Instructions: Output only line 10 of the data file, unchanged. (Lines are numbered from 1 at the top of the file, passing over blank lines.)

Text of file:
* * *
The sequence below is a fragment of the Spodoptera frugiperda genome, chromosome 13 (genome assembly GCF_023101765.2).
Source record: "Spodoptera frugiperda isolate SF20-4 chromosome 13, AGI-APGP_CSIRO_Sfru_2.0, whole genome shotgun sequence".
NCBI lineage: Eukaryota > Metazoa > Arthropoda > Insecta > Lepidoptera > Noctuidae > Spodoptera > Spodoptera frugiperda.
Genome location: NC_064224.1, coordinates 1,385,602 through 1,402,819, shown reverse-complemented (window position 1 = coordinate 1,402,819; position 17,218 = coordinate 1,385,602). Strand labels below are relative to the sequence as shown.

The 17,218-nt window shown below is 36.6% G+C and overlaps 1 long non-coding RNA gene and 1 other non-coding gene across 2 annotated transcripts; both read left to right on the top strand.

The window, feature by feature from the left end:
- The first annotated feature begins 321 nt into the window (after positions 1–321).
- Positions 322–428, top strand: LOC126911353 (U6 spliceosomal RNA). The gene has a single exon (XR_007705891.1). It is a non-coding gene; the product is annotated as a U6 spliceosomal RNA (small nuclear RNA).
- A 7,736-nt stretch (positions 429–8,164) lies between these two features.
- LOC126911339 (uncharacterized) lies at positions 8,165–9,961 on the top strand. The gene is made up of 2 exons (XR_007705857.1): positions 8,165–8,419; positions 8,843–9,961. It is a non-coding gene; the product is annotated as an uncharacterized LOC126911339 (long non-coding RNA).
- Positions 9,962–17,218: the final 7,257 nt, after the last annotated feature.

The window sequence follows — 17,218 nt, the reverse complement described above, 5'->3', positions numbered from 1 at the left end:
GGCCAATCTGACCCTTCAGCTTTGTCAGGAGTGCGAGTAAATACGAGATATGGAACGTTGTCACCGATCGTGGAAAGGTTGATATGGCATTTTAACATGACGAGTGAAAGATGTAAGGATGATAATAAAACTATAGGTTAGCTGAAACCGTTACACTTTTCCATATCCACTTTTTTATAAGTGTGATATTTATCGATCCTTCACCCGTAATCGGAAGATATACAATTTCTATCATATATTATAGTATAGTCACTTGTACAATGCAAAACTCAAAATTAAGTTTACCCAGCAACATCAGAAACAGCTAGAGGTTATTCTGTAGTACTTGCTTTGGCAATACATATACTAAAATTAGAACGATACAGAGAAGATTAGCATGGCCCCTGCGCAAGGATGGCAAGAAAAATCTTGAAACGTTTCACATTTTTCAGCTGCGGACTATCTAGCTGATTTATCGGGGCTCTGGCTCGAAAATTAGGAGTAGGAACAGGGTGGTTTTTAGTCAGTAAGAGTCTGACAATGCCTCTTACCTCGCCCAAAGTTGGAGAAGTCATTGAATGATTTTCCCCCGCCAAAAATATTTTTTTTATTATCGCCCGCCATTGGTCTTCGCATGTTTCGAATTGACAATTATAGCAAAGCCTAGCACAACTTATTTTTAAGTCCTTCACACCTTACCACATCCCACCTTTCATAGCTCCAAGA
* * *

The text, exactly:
- LOC126911339 (uncharacterized) lies at positions 8,165–9,961 on the top strand. The gene is made up of 2 exons (XR_007705857.1): positions 8,165–8,419; positions 8,843–9,961. It is a non-coding gene; the product is annotated as an uncharacterized LOC126911339 (long non-coding RNA).